Given the complexities of a typical business acquisition, it is easy for the various teams handling the numerous legal issues that arise to forget about the impact of immigration issues on such a transaction. From dealing with entry into Canada to conduct due diligence on an international deal to deciding whose responsibility it is to employ foreign workers post-transaction, immigration issues should not be disregarded or put low on the priority scale, as they can be significant.
When a foreign company is purchasing a Canadian company and needs to have its personnel enter Canada to conduct due diligence, the purchaser’s representatives can enter as business visitors, as long as they engage in activities that are deemed to be international in nature, remain on the payroll of the foreign company, and are not seen to be entering into the Canadian labour market. Business visitors do not require Canadian work permits to engage in such business activities on Canadian soil.
If these employees are not U.S. citizens or green card holders, they may require a special temporary resident visa to enter Canada if they are nationals of certain designated countries (e.g., Brazil, Poland, Russia). Temporary resident visas cannot be applied for at the border or from within Canada; they must be secured prior to travel through a Canadian Consulate, High Commission or Embassy outside Canada.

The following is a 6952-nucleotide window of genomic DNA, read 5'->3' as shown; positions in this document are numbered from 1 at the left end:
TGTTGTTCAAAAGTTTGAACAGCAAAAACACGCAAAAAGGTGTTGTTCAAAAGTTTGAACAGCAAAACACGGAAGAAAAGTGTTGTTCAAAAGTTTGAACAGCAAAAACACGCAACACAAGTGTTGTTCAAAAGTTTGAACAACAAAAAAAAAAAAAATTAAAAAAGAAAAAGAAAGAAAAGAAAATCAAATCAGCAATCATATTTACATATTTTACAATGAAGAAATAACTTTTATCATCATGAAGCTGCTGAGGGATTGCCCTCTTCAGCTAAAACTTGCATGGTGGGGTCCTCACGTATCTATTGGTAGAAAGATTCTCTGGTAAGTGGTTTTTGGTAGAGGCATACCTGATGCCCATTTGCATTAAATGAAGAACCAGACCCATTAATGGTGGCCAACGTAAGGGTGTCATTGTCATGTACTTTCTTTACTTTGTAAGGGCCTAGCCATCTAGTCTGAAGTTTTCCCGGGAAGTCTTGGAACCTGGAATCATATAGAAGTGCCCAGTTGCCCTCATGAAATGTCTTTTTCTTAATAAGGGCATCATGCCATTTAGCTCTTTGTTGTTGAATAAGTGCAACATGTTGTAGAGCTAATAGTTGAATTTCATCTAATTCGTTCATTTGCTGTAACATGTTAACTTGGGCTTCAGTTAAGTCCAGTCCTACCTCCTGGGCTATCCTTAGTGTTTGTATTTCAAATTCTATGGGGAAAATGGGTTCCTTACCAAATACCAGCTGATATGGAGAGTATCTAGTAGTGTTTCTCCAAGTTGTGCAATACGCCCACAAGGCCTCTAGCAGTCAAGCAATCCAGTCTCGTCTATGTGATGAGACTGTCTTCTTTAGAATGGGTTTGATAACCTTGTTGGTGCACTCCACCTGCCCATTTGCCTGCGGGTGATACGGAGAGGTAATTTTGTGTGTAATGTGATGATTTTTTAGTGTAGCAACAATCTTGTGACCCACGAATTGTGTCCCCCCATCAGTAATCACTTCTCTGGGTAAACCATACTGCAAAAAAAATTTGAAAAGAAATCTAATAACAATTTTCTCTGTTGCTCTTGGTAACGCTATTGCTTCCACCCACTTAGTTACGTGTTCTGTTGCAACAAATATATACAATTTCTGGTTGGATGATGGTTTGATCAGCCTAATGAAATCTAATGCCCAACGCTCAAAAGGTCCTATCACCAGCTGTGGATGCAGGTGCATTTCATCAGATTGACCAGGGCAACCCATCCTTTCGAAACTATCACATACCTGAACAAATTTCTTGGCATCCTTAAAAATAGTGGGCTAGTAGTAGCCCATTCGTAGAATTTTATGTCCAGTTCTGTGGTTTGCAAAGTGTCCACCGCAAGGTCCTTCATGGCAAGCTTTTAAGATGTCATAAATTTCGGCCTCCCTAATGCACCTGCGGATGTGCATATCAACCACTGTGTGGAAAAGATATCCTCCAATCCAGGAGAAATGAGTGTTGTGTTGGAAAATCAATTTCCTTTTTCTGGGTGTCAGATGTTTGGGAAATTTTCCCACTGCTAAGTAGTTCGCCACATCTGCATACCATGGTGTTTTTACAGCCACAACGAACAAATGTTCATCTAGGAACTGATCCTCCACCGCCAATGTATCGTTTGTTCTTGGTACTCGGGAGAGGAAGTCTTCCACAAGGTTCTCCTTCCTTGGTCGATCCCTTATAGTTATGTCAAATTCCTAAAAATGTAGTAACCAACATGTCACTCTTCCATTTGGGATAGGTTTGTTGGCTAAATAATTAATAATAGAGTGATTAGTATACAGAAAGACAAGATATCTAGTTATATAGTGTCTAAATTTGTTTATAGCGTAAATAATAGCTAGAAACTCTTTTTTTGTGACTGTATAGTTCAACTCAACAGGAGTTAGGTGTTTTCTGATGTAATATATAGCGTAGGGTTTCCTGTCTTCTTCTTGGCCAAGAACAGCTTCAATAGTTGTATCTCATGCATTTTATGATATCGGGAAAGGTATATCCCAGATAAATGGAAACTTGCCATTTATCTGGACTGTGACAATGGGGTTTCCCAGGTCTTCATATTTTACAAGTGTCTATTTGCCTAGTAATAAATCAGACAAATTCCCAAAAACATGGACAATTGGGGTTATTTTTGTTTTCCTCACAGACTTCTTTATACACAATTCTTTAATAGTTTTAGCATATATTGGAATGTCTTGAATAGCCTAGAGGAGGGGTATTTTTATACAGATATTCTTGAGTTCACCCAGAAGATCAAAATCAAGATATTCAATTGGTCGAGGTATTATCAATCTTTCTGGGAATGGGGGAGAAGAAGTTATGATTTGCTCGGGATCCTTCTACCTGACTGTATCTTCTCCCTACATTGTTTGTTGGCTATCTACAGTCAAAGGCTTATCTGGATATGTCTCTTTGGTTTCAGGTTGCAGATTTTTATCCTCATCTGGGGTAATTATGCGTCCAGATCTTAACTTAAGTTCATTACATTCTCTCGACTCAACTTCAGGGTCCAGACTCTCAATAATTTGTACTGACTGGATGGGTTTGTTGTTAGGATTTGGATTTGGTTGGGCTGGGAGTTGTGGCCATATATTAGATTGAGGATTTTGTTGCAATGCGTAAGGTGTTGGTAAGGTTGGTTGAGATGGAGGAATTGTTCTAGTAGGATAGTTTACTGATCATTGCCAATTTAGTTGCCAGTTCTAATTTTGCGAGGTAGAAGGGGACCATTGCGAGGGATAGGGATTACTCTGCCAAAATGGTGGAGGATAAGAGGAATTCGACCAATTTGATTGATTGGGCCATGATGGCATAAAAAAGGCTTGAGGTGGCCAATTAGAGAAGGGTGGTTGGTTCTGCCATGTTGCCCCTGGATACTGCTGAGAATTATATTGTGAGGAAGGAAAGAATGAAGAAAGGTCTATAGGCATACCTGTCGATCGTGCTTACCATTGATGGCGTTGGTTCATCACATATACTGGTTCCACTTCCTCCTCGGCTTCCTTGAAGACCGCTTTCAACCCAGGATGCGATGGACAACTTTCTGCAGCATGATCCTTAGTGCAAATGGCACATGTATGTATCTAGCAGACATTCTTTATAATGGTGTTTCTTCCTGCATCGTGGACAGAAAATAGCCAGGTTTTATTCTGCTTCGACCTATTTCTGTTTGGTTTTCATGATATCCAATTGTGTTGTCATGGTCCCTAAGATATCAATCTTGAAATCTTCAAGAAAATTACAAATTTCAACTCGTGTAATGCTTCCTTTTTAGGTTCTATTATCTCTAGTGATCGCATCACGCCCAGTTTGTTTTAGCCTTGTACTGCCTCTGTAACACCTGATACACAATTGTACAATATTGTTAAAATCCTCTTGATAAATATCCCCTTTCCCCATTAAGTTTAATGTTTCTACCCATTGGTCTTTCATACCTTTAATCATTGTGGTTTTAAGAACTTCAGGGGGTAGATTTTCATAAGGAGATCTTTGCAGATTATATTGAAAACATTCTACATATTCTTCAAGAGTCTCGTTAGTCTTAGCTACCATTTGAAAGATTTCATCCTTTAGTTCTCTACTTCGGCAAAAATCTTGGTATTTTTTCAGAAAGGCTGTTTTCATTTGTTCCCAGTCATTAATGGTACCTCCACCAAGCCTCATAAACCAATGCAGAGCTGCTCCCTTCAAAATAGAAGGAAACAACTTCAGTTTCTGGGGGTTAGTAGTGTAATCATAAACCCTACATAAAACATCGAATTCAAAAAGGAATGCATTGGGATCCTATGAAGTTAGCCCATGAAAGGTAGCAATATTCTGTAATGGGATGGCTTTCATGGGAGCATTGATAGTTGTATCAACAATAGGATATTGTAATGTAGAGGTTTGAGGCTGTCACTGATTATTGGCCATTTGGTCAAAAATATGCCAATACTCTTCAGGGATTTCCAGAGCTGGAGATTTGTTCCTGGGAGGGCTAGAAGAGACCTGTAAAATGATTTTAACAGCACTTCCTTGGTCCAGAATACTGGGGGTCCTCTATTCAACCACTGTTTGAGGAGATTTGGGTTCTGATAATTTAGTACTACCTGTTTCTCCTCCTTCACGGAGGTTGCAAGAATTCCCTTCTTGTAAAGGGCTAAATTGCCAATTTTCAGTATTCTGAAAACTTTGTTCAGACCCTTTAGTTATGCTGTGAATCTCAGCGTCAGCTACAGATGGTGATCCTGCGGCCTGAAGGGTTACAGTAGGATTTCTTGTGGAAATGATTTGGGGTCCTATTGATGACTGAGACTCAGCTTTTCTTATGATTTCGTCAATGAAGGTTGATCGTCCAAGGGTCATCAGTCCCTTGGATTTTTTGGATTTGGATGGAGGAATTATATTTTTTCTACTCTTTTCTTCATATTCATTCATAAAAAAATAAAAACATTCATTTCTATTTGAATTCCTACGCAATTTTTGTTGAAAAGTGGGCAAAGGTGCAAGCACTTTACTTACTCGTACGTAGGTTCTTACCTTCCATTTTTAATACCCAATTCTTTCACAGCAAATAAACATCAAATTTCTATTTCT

In some asset purchase transactions, where offers of employment are made to the vendor’s employees, care needs to be taken with any workers of the target who are on work permits. Work permits are generally employer-specific.
Before a purchaser can employ such a foreign worker, the employee must apply to Canada Immigration to vary the terms of his or her admission to Canada. A new work permit needs to be issued showing the purchaser as the employer of the employee.
In some cases, this will also require the purchaser to apply to Service Canada (formerly Human Resources Skills Development Canada) for a ‘labour market opinion’ to be able to employ the foreign worker.
As a result, the purchaser should make any offer of employment made to the foreign worker conditional on the foreign worker applying for and obtaining a new work permit as described above.
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October 12th, 2016 - Immigration authorities conducted the 21st round of invitations under Express Entry in 2016 and 44th overall, inviting 1518 applicants for permanent residence with a lowest CRS score of 484.
October 19th, 2016 - Immigration authorities conducted the 22nd round of invitations under Express Entry in 2016 and 45th overall, inviting 1804 applicants for permanent residence, the largest number ever. The lowest CRS score was 475, a decline from the previous draw.
September 21st, 2016 - Immigration authorities conducted the 20th round of invitations under Express Entry in 2016 and 43rd overall, inviting 1288 applicants for permanent residence with a lowest CRS score of 483.
A unique feature of the new Canada express entry immigration system is that candidates can improve their comprehensive ranking score while in the express entry pool, without submitting a new application. We review important strategies.
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